Yamaraj, the Rigvedic deity; the lord of death and justice. He is responsible for law and punishment for sinners in his adobe, Yamaloka. And since we are the only curious beings on the planet, the thought about Yama and our mortality would have once crossed our mind in our lifetime. Would you call me crazy if I say I recently met the lord? Would you say I am just fooling the shit around? Well, call me whatever but this Meeting Yama made me think about death, spirituality and my own existence with a lot more seriousness.
Meeting Yama by Manoj V Jain is a fictional piece of literature wherein a reader will not just feel uplifted about the whole-sole concept of death but life together. Wouldn’t it be really weird to read how death is just an extension of the life live today? This book gave me such realms to think about!
One of the most commonly used phrases in today’s time is “You don’t know the past I have.” Well certainly we don’t know each other’s past but the way we care about our past more than our present and ruin our future makes us a messed-up generation. I am too one such complexed human being who feels even now that the mistakes I have done or the kind of relationships I had been in define me and my future. But it’s never too late to accept and start working on a better today and a pleasant tomorrow.
Recently I’ve developed a taste for non-fiction self-help books. I feel somewhere we all are broken but maybe just like my tooth cavity we might be at the borderline. We all don’t need therapists (but if you feel you do, don’t hesitate to meet one). We can treat our inner complexities with the right approach and a positive mindset. The biggest thing I have learnt over these months is how important it is for us to forget the past realms of mistakes and bring a new thought process in the present. My most recent read, ‘PAST DWELLERS – Change your mindset to change your life‘, comes handy with this idealogy. The book isn’t about what wrong you did, it is talking about the right you can do. Our past is what we did and frankly, we really can’t do anything out what we did in the past tense. But what we can offer ourselves is a better mindset today and tomorrow.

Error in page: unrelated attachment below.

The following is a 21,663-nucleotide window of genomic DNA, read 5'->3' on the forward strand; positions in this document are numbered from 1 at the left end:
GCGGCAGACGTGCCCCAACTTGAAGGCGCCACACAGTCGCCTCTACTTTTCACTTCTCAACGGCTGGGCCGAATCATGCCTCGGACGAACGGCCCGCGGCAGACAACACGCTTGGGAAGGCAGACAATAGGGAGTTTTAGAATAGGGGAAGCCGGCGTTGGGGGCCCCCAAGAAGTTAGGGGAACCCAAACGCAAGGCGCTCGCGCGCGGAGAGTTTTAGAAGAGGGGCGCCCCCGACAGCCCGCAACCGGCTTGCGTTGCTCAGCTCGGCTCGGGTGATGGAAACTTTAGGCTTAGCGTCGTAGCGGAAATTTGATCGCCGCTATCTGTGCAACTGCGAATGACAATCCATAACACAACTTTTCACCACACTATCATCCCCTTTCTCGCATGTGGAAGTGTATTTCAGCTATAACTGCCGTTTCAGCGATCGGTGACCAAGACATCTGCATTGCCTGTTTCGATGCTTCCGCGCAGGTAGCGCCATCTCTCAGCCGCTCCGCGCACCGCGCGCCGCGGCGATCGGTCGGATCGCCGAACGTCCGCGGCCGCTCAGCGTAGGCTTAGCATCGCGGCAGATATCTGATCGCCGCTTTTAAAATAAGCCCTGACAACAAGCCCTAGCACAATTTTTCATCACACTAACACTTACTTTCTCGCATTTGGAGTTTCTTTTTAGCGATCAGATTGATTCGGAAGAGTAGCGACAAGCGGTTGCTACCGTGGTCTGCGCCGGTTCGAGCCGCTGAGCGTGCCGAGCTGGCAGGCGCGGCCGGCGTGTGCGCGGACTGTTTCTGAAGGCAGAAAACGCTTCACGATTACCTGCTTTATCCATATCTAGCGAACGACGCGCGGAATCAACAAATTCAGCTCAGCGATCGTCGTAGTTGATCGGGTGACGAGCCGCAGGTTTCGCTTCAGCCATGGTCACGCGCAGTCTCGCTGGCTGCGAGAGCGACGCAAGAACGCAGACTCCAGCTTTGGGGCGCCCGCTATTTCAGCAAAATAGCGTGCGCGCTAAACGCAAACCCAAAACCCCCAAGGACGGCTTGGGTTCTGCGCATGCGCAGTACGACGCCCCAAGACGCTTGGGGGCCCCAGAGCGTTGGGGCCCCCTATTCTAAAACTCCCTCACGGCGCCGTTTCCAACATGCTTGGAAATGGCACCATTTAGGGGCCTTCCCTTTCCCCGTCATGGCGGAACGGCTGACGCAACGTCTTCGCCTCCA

When I say terms like Sentinel Space Telescope, astrophysicist, cataclysmic event, the Double Asteroid Redirection or DART, etc; what’s the first thing that comes to your mind? Well to be honest, as per my mom “My daughter is going insane!” And frankly, I did go insane, and I must say being this insane was something I wished had happened earlier. If you are a regular reader of my blog you would be aware (and if this is the first time here it is) I am a hopeless romantic. For me, a happy ending where the guy gets the girl is the best writing ever! But I take my words back. I take it all back and lock it in my closet. Recently I have introduced to the concept of a new writing style. What? Yeah, indeed I read my first historic sci-fi book!
Apophis – Into the Folds of Darkness (Book 1 of the Kleos Chronicles) by Raj Anand is my most recent favourite. I haven’t read a book in this genre but I was all pepped up to accept the challenge. The book was a fat one. I had to sit with Google opened right in front of me. Why you may ask. Well, I know the terms of romance but for a book with so much science and history, and but of course space and astrophysics, Google came handy! (A little secret this book made me use the dictionary too)